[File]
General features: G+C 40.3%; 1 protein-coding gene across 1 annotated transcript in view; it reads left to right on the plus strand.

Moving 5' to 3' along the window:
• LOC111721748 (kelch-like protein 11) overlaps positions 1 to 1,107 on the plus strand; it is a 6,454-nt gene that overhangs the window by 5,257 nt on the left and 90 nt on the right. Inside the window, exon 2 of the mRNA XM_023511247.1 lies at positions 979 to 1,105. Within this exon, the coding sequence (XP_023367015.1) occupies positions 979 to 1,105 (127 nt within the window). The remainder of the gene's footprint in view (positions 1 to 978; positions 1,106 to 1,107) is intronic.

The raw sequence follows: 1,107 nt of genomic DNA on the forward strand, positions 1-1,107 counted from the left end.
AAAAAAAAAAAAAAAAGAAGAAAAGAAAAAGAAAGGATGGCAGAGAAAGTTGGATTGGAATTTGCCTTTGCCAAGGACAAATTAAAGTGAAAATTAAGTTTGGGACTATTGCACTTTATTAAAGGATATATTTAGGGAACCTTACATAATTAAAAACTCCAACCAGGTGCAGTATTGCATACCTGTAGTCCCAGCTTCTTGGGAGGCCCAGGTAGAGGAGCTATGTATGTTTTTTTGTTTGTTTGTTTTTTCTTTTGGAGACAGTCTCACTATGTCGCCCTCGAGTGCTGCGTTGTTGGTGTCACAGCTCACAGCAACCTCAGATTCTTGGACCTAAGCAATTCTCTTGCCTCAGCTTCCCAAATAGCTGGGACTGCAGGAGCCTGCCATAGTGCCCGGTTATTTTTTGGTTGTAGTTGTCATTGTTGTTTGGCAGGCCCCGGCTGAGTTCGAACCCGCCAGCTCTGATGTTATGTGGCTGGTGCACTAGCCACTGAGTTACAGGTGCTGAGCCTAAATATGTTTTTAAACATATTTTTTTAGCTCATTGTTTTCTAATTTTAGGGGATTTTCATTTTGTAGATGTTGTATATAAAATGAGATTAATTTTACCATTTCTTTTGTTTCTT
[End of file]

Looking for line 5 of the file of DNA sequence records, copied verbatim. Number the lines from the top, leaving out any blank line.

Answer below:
AAAAAAAAAAAAAAAAGAAGAAAAGAAAAAGAAAGGATGGCAGAGAAAGTTGGATTGGAATTTGCCTTTGCCAAGGACAAATTAAAGTGAAAATTAAGTTTGGGACTATTGCACTTTATTAAAGGATATATTTAGGGAACCTTACATAATTAAAAACTCCAACCAGGTGCAGTATTGCATACCTGTAGTCCCAGCTTCTTGGGAGGCCCAGGTAGAGGAGCTATGTATGTTTTTTTGTTTGTTTGTTTTTTCTTTTGGAGACAGTCTCACTATGTCGCCCTCGAGTGCTGCGTTGTTGGTGTCACAGCTCACAGCAACCTCAGATTCTTGGACCTAAGCAATTCTCTTGCCTCAGCTTCCCAAATAGCTGGGACTGCAGGAGCCTGCCATAGTGCCCGGTTATTTTTTGGTTGTAGTTGTCATTGTTGTTTGGCAGGCCCCGGCTGAGTTCGAACCCGCCAGCTCTGATGTTATGTGGCTGGTGCACTAGCCACTGAGTTACAGGTGCTGAGCCTAAATATGTTTTTAAACATATTTTTTTAGCTCATTGTTTTCTAATTTTAGGGGATTTTCATTTTGTAGATGTTGTATATAAAATGAGATTAATTTTACCATTTCTTTTGTTTCTT